Thoughts, musings, ideas and occasionally short rants on the past, present and future of electronics entertainment
Friday, November 7, 2014
Educational video games have been around since the early days of home computing. Some of the most well known titles are the history focused Oregon Trail and Carmen Sandiego series. However, I think it's important to stress that a game doesn't need to be labeled "educational" to facilitate learning. Minecraft is now part of the Swedish elementary school system curriculum as an introduction to architectural design. Similarly, I've always felt that Lemonade Stand is a good way to teach children the basics of economics. Early entries in the Simcity series were also a great way to illustrate the importance of city planning. For me educational games go back even further. On the Atari 2600 Artillery Duel was my first real exposure to applied physics. Sid Meyer's Pirates! taught me a lot about the geopolitical situation of that time and place. More recently NASA has endorsed Kerbal Space Program as a tool for understanding the rudimentary ideas behind aerospace engineering. All of this is wonderful stuff, in my opinion, but what about the fundamentals?
In the USA the foundation for all higher education centers on what is referred to as "The Three Rs". More specifically; Reading, Writing, and Arithmetic. Yes, I know only one of those actually starts with an "R". It's supposed to be a joke about how even educators can't spell...you know what...never mind. Regarding reading, it's pretty much a given that any game featuring text will advance that particular skill. Pure arithmetic, on the other hand, is so abstracted from any tangible aspect of reality it's difficult to have math in a video game without shifting the area of study to one of the other sciences. So having addressed both of those "R"s all we're left with is writing.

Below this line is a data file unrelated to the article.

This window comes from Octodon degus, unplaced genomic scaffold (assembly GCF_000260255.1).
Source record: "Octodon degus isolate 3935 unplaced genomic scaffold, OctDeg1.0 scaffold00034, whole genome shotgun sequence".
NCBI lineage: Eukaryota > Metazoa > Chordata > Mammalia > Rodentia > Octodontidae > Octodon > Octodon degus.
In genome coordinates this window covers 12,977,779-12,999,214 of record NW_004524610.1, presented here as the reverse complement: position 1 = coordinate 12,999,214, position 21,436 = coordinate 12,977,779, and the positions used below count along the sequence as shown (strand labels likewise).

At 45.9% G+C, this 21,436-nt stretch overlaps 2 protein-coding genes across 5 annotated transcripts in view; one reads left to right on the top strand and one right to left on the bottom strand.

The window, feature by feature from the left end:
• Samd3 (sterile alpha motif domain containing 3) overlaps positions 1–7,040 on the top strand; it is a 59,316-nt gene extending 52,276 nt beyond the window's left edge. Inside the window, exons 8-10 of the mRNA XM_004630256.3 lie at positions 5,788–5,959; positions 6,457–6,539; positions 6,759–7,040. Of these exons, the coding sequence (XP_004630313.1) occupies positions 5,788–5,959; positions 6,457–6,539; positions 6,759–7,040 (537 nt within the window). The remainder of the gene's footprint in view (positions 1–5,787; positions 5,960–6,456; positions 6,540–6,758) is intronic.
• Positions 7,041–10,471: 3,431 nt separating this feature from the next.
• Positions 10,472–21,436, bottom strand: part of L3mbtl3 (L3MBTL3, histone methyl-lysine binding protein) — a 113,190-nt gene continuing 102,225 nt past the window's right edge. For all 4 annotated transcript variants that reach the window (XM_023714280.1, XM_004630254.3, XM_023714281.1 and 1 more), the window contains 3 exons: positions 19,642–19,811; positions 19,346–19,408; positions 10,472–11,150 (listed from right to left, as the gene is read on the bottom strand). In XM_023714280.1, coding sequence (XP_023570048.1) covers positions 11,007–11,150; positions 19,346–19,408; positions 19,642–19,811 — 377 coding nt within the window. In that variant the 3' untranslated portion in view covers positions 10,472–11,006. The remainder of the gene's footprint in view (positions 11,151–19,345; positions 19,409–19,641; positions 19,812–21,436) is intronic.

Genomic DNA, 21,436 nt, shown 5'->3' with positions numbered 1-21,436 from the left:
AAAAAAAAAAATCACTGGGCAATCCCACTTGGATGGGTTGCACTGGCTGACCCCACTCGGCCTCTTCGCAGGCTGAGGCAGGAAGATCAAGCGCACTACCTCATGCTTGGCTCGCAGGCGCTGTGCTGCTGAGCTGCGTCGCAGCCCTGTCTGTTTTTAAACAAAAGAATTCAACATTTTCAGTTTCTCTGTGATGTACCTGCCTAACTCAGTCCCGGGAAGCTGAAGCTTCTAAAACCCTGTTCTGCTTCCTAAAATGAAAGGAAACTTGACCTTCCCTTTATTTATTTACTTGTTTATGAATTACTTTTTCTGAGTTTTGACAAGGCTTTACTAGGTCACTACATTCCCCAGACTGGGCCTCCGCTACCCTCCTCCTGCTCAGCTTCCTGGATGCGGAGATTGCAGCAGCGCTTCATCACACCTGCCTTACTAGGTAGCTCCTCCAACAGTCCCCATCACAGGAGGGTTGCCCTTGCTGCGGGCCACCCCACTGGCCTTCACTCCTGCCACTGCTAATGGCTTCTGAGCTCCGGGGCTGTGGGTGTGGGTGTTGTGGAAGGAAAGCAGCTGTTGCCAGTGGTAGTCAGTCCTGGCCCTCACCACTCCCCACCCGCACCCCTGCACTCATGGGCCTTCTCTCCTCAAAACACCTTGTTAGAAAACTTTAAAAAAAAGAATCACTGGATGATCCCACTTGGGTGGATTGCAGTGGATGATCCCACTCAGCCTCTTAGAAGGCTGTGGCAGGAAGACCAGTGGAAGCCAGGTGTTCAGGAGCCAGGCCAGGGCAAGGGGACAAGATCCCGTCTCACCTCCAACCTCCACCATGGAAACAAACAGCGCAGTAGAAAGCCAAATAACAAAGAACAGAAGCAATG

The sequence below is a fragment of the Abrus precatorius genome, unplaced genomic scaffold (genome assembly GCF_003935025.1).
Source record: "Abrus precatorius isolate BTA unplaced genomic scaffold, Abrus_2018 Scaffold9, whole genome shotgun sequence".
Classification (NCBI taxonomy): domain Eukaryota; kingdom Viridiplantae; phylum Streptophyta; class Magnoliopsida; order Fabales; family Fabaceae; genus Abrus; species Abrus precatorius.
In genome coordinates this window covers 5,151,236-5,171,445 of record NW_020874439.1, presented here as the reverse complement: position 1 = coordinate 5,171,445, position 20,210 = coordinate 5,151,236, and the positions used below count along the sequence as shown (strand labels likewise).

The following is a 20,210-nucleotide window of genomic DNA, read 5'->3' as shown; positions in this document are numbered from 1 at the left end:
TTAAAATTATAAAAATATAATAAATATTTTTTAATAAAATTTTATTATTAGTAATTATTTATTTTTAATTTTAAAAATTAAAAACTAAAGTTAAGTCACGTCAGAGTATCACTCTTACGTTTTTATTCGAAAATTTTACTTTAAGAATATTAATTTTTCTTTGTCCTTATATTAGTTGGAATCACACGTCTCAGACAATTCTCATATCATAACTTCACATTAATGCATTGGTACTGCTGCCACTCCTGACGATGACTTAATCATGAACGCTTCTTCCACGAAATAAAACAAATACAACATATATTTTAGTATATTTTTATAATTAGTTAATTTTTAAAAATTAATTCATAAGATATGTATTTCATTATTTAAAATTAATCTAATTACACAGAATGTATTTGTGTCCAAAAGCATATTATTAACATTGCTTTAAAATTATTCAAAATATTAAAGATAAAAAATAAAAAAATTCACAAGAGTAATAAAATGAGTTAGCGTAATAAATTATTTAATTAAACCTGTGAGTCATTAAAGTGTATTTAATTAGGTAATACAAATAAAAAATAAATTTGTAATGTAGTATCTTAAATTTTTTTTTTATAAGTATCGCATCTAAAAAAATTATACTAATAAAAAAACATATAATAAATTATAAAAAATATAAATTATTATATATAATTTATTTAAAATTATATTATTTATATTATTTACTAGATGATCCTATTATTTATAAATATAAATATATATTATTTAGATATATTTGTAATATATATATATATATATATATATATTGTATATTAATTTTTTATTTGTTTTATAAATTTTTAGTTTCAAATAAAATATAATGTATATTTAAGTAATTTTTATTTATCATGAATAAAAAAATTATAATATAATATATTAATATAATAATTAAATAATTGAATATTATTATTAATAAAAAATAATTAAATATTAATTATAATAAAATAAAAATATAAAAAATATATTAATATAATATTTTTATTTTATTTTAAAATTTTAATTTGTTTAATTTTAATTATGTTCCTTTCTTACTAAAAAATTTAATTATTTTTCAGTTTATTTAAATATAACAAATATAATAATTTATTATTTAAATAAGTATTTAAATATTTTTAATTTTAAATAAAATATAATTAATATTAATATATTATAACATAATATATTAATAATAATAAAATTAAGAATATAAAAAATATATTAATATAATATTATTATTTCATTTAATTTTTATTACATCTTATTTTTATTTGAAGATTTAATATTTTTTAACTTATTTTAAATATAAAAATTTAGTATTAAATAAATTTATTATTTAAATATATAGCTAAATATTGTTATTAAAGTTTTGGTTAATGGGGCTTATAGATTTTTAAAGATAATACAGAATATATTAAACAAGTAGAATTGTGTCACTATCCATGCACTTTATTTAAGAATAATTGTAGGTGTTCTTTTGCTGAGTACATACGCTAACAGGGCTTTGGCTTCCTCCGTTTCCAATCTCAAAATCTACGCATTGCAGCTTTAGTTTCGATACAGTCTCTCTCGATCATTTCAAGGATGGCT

Text parser video games are one way to learn typing and spelling skills, but what about grammar (or what is the probably the most interesting part of English literature coursework, creative writing)? Up until just recently I would have said making an educational game about this sort of thing is impossible, but now that Elegy for a Dead World has been successfully funded on Kickstarter I'm having second thoughts. The premise of this creative writing edu-game is to tell the story of one of three extinguished civilizations. Each is unique in that the concept, or seed (to borrow a term from Minecraft), is derived from real life poetry penned by long-dead authors. Players take the role of an interstellar traveler exploring ruined landscapes and committing to words the circumstances in which each world came to its ultimate end. Evocative text prompts and inspiring on-screen visuals are provided in places to help spark the spacesuit-wearing writer's creativity. Once the player has finished they can view the entire record like a kind of mini visual novel. Of course this can be shared online with peers which should produce some interesting interpretations of each world's demise. Granted, a lot of attempts will result in banal tales filled with more typos that what you find in these weekly blog posts (hard to believe, I know). That's alright though because mistakes are how English is learned and ultimately mastered. So while I'm not expecting any modern day Shakespeares, I think whatever players write, it will be better for them than if they write nothing at all.